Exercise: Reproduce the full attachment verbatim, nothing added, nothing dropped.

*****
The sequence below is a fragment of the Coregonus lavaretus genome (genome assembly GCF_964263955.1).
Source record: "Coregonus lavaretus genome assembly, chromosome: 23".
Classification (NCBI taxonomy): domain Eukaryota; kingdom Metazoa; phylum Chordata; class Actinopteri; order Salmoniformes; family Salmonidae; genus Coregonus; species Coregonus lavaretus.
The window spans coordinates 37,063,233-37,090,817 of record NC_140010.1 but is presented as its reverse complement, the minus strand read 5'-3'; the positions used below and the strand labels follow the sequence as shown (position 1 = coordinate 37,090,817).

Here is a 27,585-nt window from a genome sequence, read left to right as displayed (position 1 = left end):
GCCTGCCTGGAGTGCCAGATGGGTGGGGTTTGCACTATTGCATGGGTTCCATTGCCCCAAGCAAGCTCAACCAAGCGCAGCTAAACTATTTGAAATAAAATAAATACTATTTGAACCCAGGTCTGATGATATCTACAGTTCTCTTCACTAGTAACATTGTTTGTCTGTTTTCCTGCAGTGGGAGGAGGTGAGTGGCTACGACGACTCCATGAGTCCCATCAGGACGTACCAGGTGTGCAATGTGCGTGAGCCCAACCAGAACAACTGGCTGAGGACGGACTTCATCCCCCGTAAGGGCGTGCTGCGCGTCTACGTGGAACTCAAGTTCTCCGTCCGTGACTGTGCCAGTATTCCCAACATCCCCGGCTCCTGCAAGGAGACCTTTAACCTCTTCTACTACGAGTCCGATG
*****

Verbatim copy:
The sequence below is a fragment of the Coregonus lavaretus genome (genome assembly GCF_964263955.1).
Source record: "Coregonus lavaretus genome assembly, chromosome: 23".
Classification (NCBI taxonomy): domain Eukaryota; kingdom Metazoa; phylum Chordata; class Actinopteri; order Salmoniformes; family Salmonidae; genus Coregonus; species Coregonus lavaretus.
The window spans coordinates 37,063,233-37,090,817 of record NC_140010.1 but is presented as its reverse complement, the minus strand read 5'-3'; the positions used below and the strand labels follow the sequence as shown (position 1 = coordinate 37,090,817).

Here is a 27,585-nt window from a genome sequence, read left to right as displayed (position 1 = left end):
GCCTGCCTGGAGTGCCAGATGGGTGGGGTTTGCACTATTGCATGGGTTCCATTGCCCCAAGCAAGCTCAACCAAGCGCAGCTAAACTATTTGAAATAAAATAAATACTATTTGAACCCAGGTCTGATGATATCTACAGTTCTCTTCACTAGTAACATTGTTTGTCTGTTTTCCTGCAGTGGGAGGAGGTGAGTGGCTACGACGACTCCATGAGTCCCATCAGGACGTACCAGGTGTGCAATGTGCGTGAGCCCAACCAGAACAACTGGCTGAGGACGGACTTCATCCCCCGTAAGGGCGTGCTGCGCGTCTACGTGGAACTCAAGTTCTCCGTCCGTGACTGTGCCAGTATTCCCAACATCCCCGGCTCCTGCAAGGAGACCTTTAACCTCTTCTACTACGAGTCCGATG